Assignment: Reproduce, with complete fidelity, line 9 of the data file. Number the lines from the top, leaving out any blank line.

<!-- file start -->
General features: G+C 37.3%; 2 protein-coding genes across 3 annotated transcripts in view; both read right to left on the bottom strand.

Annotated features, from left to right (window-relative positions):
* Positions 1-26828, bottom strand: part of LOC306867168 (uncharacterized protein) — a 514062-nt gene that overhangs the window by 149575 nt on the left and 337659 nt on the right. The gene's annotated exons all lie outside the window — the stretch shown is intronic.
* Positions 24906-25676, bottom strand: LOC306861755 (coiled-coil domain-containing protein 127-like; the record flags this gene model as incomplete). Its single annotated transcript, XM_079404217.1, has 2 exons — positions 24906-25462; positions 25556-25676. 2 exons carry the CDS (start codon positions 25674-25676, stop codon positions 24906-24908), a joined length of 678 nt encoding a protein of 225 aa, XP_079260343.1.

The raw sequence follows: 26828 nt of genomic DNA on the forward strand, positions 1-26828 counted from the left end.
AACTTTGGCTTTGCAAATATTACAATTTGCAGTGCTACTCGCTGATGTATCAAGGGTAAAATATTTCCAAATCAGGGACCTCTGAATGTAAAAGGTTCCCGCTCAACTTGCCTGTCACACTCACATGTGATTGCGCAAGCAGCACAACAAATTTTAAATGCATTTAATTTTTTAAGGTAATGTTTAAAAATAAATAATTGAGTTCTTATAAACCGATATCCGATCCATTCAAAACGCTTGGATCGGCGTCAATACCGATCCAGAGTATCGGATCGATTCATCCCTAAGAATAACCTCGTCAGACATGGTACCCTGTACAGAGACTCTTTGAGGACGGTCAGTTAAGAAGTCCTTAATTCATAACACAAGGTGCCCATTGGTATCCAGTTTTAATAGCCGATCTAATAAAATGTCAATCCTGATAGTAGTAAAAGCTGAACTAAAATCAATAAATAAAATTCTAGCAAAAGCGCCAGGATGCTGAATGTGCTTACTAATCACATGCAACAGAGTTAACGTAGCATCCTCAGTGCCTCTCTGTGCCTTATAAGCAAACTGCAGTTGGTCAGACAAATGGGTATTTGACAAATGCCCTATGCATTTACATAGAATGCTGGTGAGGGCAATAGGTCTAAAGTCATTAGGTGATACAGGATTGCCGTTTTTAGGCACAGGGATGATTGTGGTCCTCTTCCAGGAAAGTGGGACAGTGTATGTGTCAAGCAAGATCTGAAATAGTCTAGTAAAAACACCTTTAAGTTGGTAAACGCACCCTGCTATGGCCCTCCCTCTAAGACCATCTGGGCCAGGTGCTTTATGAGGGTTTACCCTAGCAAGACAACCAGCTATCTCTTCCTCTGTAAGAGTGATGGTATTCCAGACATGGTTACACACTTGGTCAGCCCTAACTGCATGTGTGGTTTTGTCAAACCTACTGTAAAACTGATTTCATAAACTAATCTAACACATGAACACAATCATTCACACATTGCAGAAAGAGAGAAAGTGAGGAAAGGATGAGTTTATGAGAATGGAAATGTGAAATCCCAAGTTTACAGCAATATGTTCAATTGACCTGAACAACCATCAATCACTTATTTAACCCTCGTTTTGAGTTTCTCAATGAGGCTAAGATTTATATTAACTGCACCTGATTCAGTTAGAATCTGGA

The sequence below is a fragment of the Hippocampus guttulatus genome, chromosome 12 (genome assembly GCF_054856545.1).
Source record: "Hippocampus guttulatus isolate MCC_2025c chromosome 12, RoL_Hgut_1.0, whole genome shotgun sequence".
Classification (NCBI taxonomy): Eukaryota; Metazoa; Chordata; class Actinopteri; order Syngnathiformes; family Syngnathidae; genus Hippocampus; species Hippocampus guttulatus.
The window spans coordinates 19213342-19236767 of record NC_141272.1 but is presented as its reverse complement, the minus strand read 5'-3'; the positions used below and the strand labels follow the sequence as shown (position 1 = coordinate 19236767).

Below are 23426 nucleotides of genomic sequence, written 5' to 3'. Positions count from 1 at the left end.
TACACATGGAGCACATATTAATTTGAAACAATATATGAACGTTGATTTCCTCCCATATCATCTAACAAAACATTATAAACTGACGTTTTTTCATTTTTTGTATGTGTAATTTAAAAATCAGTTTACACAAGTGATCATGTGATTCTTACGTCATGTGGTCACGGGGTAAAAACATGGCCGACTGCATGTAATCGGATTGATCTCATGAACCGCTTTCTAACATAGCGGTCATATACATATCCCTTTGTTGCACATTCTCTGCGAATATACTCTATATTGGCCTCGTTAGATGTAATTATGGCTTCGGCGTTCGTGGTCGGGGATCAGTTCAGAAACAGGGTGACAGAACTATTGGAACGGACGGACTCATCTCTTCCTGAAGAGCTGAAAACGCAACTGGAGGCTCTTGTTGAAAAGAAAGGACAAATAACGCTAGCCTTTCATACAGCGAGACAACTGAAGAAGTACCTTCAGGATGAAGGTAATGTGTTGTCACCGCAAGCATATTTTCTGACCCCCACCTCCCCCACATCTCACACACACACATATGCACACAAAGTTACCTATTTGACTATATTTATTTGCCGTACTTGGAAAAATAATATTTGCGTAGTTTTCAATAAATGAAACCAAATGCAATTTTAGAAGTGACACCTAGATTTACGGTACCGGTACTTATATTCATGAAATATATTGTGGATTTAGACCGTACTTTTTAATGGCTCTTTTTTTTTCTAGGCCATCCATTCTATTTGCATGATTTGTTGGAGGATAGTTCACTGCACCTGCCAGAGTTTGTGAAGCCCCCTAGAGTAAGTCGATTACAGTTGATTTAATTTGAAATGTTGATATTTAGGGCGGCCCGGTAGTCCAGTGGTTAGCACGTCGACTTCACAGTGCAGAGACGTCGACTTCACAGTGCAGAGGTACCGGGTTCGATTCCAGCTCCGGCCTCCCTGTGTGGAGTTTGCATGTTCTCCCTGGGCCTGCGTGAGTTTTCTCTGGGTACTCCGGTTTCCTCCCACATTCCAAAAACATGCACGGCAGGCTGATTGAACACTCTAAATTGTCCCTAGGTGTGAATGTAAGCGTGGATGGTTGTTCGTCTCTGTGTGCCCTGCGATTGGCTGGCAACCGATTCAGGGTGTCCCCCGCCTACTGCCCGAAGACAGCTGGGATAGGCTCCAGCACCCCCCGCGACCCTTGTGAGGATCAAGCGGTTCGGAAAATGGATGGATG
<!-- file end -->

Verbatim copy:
Classification (NCBI taxonomy): Eukaryota; Metazoa; Chordata; class Actinopteri; order Syngnathiformes; family Syngnathidae; genus Hippocampus; species Hippocampus guttulatus.